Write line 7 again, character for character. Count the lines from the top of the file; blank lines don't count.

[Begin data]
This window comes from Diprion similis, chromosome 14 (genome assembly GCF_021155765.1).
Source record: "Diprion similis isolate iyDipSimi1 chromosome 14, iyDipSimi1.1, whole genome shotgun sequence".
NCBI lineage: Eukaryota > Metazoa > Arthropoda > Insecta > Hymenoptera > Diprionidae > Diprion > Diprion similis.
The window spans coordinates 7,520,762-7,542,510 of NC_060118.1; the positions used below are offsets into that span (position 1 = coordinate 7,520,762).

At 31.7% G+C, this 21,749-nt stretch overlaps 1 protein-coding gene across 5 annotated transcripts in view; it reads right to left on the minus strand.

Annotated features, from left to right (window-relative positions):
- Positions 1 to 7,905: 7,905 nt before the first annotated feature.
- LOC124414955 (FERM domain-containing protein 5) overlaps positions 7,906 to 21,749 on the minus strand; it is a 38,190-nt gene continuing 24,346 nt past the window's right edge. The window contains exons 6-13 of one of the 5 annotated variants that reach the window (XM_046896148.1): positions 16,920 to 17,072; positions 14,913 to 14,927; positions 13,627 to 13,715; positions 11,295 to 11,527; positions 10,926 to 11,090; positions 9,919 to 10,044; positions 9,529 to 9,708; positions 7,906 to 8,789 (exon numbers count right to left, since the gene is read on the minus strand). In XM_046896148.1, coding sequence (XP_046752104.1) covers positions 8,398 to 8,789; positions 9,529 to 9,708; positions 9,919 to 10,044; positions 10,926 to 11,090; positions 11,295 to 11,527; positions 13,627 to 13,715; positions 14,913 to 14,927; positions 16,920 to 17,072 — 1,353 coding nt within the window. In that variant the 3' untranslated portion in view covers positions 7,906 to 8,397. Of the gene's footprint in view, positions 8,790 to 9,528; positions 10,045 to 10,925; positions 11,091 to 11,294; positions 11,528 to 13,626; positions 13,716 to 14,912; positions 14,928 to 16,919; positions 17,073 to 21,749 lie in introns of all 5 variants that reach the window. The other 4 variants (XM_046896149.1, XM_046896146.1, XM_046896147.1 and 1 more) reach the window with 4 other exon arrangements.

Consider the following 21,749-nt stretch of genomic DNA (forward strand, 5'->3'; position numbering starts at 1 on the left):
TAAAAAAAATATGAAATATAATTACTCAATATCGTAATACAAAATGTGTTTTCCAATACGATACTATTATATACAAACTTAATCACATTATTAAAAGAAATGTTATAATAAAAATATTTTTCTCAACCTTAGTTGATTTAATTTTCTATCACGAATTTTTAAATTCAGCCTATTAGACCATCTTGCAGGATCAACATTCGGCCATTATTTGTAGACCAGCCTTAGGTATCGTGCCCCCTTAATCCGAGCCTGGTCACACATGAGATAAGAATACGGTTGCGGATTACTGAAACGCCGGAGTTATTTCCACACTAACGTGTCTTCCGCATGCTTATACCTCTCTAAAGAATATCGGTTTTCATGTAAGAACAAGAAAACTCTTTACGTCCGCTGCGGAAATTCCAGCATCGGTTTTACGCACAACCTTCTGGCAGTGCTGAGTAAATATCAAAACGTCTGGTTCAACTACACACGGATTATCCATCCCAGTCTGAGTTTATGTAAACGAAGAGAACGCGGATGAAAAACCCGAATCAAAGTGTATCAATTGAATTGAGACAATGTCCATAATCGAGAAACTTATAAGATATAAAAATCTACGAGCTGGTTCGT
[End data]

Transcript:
- Positions 1 to 7,905: 7,905 nt before the first annotated feature.